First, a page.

With a scientific name like Gloriosa superba, you might say that this fiery beauty is superb in color and full of glory. And you would be right! Perhaps that’s why it’s so rich in descriptives. Common English names include flame lily, fire lily, climbing lily, creeping lily, glory lily, gloriosa lily, cat’s claw, tiger’s claw, and Rhodesian flame lily.
Whatever name you use, this plant is a stunner with showy reddish orange/yellow flowers that look like flames, and shiny green stems and leaves. The leaves are narrow and usually taper to a short tendril at the tip. The tendrils cling to other objects and help the plant climb up and scramble over other vegetation. Flowering occurs on pedicels or stalks up to 7-1/2” long from May to October. Though the showy flowers are lily like, these plants are not true lilies.
Insanely Beautiful, but Deadly
Gloriosa is a genus of 12 species in the plant family Cholchicaceae. They are tender, tuberous rooted deciduous perennials, adapted to summer rainfall with a dormant dry season. All parts of the plant contain colchicines and related alkaloids which makes them toxic if ingested and fatal if consumed in large doses. Small doses of colchicine are used in traditional medicines in both Africa and India, as well as pharmaceuticals in the U.S. Skin irritations can result from contact with the stems and leaves. Clearly not a plant you want to have around small children or pets.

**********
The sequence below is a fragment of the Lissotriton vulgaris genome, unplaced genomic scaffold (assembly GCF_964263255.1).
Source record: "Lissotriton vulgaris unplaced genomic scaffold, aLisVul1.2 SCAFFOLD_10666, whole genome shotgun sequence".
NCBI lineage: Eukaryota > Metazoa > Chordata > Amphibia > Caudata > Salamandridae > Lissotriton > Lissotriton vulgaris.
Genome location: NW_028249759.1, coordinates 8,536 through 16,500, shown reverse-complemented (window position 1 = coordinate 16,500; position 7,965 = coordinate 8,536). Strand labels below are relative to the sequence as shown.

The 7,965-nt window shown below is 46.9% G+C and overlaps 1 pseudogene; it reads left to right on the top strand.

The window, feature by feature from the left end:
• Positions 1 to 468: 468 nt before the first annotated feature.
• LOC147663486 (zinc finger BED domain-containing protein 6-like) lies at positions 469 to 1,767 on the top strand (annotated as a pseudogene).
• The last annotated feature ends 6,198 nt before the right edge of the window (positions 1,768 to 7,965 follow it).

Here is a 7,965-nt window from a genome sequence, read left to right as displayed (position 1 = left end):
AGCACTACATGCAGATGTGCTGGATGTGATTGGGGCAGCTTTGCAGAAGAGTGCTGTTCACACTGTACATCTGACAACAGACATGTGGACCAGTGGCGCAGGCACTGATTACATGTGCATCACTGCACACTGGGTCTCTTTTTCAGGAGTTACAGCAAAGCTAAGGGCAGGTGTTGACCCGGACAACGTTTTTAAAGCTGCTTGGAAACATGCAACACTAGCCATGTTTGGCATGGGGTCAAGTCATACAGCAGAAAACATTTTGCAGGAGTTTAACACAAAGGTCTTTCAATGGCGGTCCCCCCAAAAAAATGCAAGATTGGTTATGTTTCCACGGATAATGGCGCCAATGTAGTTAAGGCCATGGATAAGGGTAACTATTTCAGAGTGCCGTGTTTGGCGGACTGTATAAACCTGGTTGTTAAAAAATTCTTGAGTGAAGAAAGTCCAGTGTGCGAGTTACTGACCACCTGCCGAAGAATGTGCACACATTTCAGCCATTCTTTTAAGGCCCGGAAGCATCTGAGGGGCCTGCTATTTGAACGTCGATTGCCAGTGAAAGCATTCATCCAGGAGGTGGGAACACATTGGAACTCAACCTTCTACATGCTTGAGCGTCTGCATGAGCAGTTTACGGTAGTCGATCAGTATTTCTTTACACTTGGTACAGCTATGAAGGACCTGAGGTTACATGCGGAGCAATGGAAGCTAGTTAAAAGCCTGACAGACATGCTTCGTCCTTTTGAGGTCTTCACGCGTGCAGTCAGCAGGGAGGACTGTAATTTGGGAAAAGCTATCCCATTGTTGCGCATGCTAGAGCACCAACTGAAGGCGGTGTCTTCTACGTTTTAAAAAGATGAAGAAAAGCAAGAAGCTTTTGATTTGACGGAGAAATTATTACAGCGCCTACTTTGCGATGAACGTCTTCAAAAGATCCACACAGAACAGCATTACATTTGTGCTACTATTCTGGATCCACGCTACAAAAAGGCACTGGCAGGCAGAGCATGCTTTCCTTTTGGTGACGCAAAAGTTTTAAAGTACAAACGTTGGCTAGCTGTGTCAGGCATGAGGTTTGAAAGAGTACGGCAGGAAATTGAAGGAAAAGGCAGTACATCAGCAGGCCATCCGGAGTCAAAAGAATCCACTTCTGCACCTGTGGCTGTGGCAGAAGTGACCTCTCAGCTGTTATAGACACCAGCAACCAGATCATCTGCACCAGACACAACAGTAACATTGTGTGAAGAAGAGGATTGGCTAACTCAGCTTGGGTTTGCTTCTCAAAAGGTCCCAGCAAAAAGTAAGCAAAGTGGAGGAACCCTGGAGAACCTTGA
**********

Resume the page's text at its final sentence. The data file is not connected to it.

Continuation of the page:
The genus is found in Africa, the Arabian Peninsula, and from the Indian subcontinent in Malaysia. The national flower of Zimbabwe, Gloriosa superba is widely naturalized in coastal Australia, where it is considered a rampant and dangerous invasive weed. It is also considered a noxious weed in some Pacific islands and parts of the United States.
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How to Grow Your own Gloriosa Garden
While propagation generally occurs from seeds, mature plants can be divided and grown from tubers. Outdoors, tubers should be planted horizontally 2-4” deep and 8-12” apart in organically rich, medium moisture, well-drained soil after the last frost date. These plants do best with some afternoon shade. Because the tubers are brittle and difficult to dig up, many gardeners leave the tubers in pots or containers year-round. They work well as houseplants in a bright sunny window, with watering tapered off after blooming to induce dormancy.
The plant also produces fruit, which are large fleshy capsules that turn from green to yellow and eventually dark brown. These fruits contain numerous large, rounded, or ovoid shaped seeds. There are several named cultivars, including Citrina, which is yellow with maroon stripes, Lutea, which is all yellow, and Nana, which is a dwarf form. One brightly colored variety called Gloriosa Rothschildiana was named after the second Baron Rothschild who is credited with bringing the flower to Europe from Africa.
Bulbs are sold on Amazon and Plants Delight Nursery, and you can find seeds on Etsy. Here are the links: